Difference between revisions of "Stochastic Thermodynamics II"
From Santa Fe Institute Events Wiki
Line 10: | Line 10: | ||
*[[Stochastic_Thermodynamics_II _-_Submit Abstract|Submit Abstract]] | *[[Stochastic_Thermodynamics_II _-_Submit Abstract|Submit Abstract]] | ||
*[[Stochastic_Thermodynamics_II _-_Technical Information|Technical Information]] | *[[Stochastic_Thermodynamics_II _-_Technical Information|Technical Information]] | ||
+ | *[[Stochastic_Thermodynamics_II _-_Contact and Further Links|Contact and Further Links]] | ||
|} | |} | ||
Line 21: | Line 22: | ||
Stochastic thermodynamics has revolutionized our understanding of far-from equilibrium statistical physics over the last few decades, producing deep, powerful results ranging from fluctuation theorems to speed-limit theorems to thermodynamic uncertainty relations. To give a simple example, we now fully understand the transition from the time-symmetric “microscopic” laws of the universe to the time-asymmetric, “macroscopic laws” of the universe. In particular, we now understand that the expected value of entropy always increases, in any system, at any scale. However, there is non-zero probability of it decreasing – and that probability rises as the system shrinks, eventually falling to ½ for microscopic systems. This resolves what had been an open question, central to the foundation of statistical physics, concerning the nature of the second law of thermodynamics. | Stochastic thermodynamics has revolutionized our understanding of far-from equilibrium statistical physics over the last few decades, producing deep, powerful results ranging from fluctuation theorems to speed-limit theorems to thermodynamic uncertainty relations. To give a simple example, we now fully understand the transition from the time-symmetric “microscopic” laws of the universe to the time-asymmetric, “macroscopic laws” of the universe. In particular, we now understand that the expected value of entropy always increases, in any system, at any scale. However, there is non-zero probability of it decreasing – and that probability rises as the system shrinks, eventually falling to ½ for microscopic systems. This resolves what had been an open question, central to the foundation of statistical physics, concerning the nature of the second law of thermodynamics. | ||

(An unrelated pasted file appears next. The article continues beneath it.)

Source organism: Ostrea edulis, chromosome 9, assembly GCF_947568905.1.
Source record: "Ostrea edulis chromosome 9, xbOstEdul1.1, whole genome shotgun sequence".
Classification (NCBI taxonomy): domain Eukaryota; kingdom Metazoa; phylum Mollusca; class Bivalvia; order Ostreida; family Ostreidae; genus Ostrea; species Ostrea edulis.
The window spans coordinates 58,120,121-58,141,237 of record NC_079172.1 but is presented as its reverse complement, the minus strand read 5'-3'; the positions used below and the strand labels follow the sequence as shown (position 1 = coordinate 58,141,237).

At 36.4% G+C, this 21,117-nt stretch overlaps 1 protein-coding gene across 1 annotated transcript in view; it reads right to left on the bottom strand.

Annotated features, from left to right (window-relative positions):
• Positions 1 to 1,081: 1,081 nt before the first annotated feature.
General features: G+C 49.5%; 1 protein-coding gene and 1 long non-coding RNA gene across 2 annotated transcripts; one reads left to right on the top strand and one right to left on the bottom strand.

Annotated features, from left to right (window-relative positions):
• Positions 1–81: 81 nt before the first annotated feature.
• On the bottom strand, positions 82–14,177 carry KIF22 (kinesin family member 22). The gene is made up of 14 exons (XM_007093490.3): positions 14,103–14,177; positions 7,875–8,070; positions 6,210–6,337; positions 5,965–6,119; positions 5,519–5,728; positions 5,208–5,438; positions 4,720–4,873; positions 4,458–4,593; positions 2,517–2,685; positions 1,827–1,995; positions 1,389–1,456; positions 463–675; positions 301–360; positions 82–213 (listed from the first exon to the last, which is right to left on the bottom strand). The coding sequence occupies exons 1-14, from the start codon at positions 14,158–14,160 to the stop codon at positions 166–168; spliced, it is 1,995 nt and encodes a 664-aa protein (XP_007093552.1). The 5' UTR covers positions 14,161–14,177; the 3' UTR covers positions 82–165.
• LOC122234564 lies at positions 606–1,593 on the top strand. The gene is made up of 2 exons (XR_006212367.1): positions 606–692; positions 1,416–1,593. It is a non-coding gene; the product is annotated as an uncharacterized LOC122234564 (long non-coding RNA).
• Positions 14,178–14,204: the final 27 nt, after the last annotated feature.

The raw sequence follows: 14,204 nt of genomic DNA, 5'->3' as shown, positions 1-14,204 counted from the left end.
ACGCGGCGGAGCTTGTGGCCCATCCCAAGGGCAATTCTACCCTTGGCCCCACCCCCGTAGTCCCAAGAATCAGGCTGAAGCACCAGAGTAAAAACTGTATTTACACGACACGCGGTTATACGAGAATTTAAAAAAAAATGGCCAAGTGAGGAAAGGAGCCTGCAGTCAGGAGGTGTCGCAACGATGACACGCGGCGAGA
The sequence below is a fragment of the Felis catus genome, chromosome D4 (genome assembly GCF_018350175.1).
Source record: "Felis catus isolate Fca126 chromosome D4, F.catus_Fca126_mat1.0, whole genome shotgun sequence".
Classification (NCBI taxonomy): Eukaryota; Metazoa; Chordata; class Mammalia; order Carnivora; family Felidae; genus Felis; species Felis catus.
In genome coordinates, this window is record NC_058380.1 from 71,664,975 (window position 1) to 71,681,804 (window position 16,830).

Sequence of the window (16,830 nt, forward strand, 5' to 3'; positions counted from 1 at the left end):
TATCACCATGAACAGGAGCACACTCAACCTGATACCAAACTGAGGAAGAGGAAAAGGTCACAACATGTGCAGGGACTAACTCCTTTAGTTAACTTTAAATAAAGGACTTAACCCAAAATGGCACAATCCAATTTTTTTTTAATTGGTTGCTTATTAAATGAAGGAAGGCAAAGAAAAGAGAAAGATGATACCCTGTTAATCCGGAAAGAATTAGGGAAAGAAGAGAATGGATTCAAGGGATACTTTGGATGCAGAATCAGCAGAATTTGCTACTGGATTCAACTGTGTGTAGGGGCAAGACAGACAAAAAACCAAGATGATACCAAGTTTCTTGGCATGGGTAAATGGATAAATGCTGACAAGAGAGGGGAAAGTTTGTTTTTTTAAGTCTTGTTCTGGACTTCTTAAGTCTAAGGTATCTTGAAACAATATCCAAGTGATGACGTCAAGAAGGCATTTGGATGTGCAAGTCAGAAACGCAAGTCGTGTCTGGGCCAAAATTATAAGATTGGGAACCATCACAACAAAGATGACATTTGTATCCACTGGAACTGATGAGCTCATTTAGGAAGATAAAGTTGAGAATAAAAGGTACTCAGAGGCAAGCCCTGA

− | We feel that the time is ripe for an annual workshop focusing on this fast-developing field, both its theoretical and experimental aspects, and its application to other fields of research. We held the first such workshop recently at the Complexity Science Hub in Vienna, and it was a great success: https://www.csh.ac.at/event/csh-workshop-stochastic-thermodynamics-complex-systems/ | + | We feel that the time is ripe for an annual workshop focusing on this fast-developing field, both its theoretical and experimental aspects, and its application to other fields of research. We held the first such workshop recently at the Complexity Science Hub in Vienna, and it was a great success: https://www.csh.ac.at/event/csh-workshop-stochastic-thermodynamics-complex-systems/. |
Building on that success, the second Workshop on Stochastic Thermodynamics (WOST II) will begin with a day of tutorials next May 13, to be followed by presentations May 17 - May 21. This workshop will be held entirely online, as was the recent WOST I. | Building on that success, the second Workshop on Stochastic Thermodynamics (WOST II) will begin with a day of tutorials next May 13, to be followed by presentations May 17 - May 21. This workshop will be held entirely online, as was the recent WOST I. |
Revision as of 23:21, 26 September 2020
Navigation |
May 17-21, 2021
Meeting description: Stochastic thermodynamics has revolutionized our understanding of far-from equilibrium statistical physics over the last few decades, producing deep, powerful results ranging from fluctuation theorems to speed-limit theorems to thermodynamic uncertainty relations. To give a simple example, we now fully understand the transition from the time-symmetric “microscopic” laws of the universe to the time-asymmetric, “macroscopic laws” of the universe. In particular, we now understand that the expected value of entropy always increases, in any system, at any scale. However, there is non-zero probability of it decreasing – and that probability rises as the system shrinks, eventually falling to ½ for microscopic systems. This resolves what had been an open question, central to the foundation of statistical physics, concerning the nature of the second law of thermodynamics.
We feel that the time is ripe for an annual workshop focusing on this fast-developing field, both its theoretical and experimental aspects, and its application to other fields of research. We held the first such workshop recently at the Complexity Science Hub in Vienna, and it was a great success: https://www.csh.ac.at/event/csh-workshop-stochastic-thermodynamics-complex-systems/.
Building on that success, the second Workshop on Stochastic Thermodynamics (WOST II) will begin with a day of tutorials next May 13, to be followed by presentations May 17 - May 21. This workshop will be held entirely online, as was the recent WOST I.